Newsletter Steven Ferry

The Modern Butlers’ Journal, March 2020, The Butlers Speak

Steven FerryThe Butlers Speak

by Steven Ferry

Managing individuals with bad attitudes

This is a subject that, unless we are living in a tent in the middle of the Sahara desert, we have all experienced at one time or another. Thanks to those who were willing to share from a professional point of view. I know sometimes these subjects make butlers and household/estate(s) managers clam up for reasons of discretion, but if both butler and the person they are discussing remain anonymous, then no harm done, no foul, no penalty. Discussing this elephant in the room helps members know what to expect and how they might handle the situation, that they are not alone, and not to take such encounters personally. This helps them and the person with whom they are dealing. So our thanks to those who were willing to share.

Asked for attitude problems with staff, one estate manager noted that “I had a housekeeper who would find a quiet spot in the house to lie down and sleep! Her favorite areas were the garage in between cars and a dark corner in the basement. Granted it’s a big house and I can’t always hear or see staff working, but when it was really quiet, I would go searching for her! After finding her a couple of times, I had no choice but to fire her.

“Another time I had a housekeeper looking at personal items of family members, such as reading a teenage daughter’s diary, sitting in an upstairs bedroom with her feet up reading magazines, and even trying on the Principal’s (Mrs.) clothing! All the while, this housekeeper was complaining that she was not able to complete her daily assignments. I spent time reviewing her list and modifying it where possible and then, finally, her co-worker told me what she was doing. I immediately called the housekeeper in question at home (it was her day off) and questioned her. She admitted everything, so I told her that her actions were unacceptable for the household. She asked if she could have a second chance but I had to decline and fired her.

“These incidents happened during the early years of hiring for the house, and my principal and I have used them as learning tools for future hires to good effect: We now have long-term employees who, when they were hired, I made it a point to outline expected behavior, job duties, and standards.”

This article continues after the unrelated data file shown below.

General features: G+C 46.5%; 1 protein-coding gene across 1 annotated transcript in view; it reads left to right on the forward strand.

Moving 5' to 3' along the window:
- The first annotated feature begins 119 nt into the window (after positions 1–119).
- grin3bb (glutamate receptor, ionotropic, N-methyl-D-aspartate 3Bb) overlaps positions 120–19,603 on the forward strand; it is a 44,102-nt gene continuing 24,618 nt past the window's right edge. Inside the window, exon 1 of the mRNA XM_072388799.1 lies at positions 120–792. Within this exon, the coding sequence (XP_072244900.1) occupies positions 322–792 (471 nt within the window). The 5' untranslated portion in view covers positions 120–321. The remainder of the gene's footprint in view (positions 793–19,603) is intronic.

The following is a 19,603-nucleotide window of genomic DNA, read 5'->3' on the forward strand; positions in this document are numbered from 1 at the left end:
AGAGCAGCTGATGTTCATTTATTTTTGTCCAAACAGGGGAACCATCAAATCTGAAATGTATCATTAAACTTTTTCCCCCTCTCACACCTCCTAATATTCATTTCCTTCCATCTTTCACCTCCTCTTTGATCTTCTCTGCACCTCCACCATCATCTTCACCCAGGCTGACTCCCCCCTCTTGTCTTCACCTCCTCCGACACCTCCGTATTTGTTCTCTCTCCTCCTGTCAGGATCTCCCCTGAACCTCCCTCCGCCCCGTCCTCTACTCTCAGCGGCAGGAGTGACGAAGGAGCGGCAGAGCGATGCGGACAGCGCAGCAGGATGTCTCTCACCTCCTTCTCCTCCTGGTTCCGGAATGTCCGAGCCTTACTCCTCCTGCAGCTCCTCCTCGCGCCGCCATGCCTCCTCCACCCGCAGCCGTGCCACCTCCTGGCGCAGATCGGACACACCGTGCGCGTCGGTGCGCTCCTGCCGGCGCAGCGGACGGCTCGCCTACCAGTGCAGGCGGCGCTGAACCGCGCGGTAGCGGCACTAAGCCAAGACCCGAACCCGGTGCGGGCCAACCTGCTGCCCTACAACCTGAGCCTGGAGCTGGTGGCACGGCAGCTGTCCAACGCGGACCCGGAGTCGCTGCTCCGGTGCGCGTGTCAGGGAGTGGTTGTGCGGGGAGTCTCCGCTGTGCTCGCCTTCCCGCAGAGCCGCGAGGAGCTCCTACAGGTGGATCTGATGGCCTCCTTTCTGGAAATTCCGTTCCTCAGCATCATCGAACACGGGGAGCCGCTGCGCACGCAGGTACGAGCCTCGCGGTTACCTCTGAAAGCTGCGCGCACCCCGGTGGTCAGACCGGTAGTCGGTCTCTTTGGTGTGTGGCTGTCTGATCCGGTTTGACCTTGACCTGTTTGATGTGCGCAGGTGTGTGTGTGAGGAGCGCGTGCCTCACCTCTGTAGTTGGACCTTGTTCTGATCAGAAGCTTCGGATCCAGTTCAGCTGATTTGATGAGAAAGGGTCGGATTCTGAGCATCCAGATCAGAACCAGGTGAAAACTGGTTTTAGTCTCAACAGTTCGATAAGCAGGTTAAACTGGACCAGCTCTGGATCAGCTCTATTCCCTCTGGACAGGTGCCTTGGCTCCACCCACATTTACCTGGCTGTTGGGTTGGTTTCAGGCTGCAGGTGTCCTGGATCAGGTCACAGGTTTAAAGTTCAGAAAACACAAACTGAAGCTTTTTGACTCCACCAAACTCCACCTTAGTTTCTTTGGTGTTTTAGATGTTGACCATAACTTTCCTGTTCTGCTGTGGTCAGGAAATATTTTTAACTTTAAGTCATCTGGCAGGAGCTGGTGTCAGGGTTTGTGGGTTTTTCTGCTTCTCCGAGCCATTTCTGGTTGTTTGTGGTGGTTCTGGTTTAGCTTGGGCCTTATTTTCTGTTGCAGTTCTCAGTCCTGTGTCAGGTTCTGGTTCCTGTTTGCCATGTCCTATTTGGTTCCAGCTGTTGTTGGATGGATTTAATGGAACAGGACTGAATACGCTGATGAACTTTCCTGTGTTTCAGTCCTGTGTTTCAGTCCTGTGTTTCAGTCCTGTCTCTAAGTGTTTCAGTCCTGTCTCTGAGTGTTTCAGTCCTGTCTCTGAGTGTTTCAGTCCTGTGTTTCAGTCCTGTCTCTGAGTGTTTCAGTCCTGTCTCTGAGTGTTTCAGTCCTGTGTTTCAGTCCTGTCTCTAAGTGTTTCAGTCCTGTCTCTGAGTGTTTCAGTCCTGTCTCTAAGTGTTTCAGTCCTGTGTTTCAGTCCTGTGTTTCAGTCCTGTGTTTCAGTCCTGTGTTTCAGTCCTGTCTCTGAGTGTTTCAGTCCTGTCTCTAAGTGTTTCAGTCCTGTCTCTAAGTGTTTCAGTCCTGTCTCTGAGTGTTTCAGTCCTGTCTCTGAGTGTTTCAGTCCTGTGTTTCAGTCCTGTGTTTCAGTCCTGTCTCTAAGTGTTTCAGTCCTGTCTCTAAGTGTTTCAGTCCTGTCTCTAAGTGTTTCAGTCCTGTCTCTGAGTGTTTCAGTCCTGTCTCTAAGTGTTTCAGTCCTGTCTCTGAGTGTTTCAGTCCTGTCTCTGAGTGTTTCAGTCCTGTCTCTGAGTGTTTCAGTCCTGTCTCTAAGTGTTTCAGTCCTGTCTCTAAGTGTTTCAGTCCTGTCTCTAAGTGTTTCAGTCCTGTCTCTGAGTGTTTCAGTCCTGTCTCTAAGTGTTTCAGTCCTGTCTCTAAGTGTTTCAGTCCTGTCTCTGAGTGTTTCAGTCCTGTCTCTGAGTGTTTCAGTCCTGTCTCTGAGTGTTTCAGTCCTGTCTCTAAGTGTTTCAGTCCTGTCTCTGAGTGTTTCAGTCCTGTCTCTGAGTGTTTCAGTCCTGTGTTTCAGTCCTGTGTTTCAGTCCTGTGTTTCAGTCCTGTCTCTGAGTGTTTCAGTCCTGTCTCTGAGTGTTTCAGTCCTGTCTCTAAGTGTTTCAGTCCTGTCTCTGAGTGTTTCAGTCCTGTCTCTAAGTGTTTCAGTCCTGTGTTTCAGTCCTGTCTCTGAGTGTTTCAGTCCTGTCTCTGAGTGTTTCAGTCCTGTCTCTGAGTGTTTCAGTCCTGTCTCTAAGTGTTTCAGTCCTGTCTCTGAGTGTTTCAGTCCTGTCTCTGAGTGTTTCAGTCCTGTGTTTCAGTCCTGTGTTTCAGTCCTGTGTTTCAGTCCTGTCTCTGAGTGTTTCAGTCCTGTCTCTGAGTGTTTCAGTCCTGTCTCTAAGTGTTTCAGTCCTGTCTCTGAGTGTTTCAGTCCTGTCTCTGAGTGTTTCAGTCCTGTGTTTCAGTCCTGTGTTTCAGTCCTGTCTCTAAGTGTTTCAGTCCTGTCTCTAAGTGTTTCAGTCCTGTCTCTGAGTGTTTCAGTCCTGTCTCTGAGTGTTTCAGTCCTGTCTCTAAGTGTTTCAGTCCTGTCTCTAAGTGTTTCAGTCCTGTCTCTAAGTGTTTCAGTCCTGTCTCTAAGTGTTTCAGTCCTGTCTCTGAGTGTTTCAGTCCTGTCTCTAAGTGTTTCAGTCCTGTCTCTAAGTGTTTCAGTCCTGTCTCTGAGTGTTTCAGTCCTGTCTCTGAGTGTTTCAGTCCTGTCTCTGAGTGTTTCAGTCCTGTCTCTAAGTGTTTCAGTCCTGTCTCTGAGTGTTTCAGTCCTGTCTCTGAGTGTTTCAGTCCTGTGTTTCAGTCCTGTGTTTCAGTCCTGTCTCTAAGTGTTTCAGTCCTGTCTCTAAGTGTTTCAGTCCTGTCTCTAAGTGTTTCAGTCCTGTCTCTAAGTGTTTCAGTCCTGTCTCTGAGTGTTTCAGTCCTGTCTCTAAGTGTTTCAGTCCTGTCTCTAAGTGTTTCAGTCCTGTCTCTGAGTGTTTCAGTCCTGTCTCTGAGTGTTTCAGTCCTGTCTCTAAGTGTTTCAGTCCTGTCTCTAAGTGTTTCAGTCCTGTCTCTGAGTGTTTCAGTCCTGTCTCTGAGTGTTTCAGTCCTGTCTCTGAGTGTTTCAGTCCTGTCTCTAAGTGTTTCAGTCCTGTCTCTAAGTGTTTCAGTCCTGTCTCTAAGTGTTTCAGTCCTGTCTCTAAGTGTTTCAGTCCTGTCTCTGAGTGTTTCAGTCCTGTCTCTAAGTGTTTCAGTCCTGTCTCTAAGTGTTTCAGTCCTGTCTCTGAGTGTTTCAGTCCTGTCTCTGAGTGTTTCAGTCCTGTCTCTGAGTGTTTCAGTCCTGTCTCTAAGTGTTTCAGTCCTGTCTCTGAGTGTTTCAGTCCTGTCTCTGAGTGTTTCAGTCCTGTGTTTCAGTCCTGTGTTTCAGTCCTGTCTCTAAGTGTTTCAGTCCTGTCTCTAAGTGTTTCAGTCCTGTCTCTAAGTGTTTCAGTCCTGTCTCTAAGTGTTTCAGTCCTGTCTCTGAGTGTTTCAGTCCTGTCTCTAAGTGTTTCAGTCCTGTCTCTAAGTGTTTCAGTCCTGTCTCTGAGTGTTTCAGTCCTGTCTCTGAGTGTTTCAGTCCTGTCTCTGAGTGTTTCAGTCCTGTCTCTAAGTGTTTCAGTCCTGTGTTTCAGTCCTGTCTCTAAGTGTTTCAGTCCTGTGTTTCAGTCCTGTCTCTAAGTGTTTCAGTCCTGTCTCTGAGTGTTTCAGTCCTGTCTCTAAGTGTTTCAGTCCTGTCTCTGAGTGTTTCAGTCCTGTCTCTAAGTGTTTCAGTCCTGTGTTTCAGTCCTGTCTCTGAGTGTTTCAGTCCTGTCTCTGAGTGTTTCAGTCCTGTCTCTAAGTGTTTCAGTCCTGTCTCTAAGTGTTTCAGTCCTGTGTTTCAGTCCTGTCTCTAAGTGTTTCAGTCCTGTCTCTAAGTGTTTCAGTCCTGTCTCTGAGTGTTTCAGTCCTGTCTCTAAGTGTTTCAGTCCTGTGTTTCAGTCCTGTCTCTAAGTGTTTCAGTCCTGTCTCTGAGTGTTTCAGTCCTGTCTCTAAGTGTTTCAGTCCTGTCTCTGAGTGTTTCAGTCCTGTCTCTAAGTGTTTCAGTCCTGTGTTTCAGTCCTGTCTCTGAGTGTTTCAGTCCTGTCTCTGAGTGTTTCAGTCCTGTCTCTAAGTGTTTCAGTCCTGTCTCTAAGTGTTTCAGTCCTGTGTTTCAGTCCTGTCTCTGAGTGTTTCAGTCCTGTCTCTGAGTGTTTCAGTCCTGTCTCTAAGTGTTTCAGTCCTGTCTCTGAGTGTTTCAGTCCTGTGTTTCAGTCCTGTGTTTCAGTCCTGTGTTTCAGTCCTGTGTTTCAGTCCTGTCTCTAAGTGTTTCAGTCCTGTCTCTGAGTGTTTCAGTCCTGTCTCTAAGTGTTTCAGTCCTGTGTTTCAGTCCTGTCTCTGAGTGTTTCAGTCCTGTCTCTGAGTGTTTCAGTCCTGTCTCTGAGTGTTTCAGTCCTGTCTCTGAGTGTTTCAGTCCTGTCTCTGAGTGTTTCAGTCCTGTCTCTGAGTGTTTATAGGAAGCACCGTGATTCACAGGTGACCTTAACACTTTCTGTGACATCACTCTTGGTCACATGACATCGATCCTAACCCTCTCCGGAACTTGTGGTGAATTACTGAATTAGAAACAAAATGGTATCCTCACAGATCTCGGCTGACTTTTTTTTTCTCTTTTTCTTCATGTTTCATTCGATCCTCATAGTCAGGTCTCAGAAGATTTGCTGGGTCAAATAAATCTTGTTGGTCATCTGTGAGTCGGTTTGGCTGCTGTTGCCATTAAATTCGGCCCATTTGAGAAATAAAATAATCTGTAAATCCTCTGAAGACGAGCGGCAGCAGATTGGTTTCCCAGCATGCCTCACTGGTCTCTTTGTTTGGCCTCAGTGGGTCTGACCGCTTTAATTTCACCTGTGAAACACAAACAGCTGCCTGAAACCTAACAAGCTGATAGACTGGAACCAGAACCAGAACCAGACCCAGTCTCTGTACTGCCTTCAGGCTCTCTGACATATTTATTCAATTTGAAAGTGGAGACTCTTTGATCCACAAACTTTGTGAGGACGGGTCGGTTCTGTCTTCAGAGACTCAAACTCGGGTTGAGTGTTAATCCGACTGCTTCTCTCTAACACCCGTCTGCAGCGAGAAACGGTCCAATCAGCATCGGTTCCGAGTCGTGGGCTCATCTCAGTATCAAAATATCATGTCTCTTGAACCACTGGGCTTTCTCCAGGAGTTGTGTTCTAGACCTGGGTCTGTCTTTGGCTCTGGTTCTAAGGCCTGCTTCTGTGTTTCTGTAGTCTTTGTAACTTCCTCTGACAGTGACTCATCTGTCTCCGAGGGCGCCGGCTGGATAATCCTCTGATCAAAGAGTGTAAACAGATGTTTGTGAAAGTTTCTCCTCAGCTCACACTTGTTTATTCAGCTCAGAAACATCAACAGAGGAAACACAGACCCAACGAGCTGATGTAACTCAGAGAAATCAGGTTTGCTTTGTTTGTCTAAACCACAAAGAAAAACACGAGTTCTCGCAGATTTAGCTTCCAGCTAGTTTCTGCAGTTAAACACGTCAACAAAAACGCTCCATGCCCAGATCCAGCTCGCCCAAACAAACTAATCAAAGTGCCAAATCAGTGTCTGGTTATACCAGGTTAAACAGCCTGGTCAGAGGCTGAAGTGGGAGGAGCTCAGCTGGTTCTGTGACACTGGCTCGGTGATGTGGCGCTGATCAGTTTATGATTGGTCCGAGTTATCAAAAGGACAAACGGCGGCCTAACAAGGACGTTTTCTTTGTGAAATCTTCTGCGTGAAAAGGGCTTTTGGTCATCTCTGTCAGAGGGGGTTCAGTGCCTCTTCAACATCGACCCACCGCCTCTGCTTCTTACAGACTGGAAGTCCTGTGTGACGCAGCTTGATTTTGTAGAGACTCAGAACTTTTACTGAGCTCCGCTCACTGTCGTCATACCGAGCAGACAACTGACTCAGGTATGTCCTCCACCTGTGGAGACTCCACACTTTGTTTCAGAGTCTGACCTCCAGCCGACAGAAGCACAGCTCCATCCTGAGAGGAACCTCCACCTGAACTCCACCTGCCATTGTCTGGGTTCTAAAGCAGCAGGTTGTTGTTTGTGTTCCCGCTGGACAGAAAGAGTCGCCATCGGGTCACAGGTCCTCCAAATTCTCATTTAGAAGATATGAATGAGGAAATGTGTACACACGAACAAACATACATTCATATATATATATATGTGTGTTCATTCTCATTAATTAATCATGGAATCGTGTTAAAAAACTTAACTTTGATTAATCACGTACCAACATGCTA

Another butler told the following story: “I could write a book on this topic, but the eight pages of signed disclaimers as well as personal integrity will not allow me to divulge any of the craziness that I have witnessed over my years in private service. I am however able to share a story that has a hard lesson attached.

“The family chef I had the true pleasure of working with was previously employed by a very high-profile and wealthy patriarch in our community. Unfortunately, as with so many of us, the patriarch had become feeble in his dotage and mentally unable to care for himself without assistance. My friend was asked by the family if he would be willing to include personal care with his cooking duties. The family would then reward him for his extra efforts when the time came. After agreeing to the family terms, the staff was reduced to a housekeeper, a butler, and my friend, the personal chef/care giver.

“During the last two weeks of the patriarch’s life, valuable items such as jewelry, paintings—anything that could be removed easily from the home, started to disappear. My friend noticed the newly created bare spots on the walls and cupboards but did not say anything as he went about his duties—changing adult diapers and bathing duties. Upon the death of the patriarch, the family members in conjunction with the family lawyers, announced to the housekeeper and my friend that they were being dismissed without any special benefits and were told to be thankful that charges would not be pressed for the missing items that the butler reported as now stolen, accusing my friend and housekeeper of the thefts.

“The butler, who was the actual perpetrator, was rewarded with a generous financial gift, the items he absconded with, as well as a good reference for future employment. You could say the Butler really did do it! Of note is that he was eventually terminated from his new position for theft. The hard lesson learned was that my friend should have (immediately) reported the missing items to a family member or the authorities.”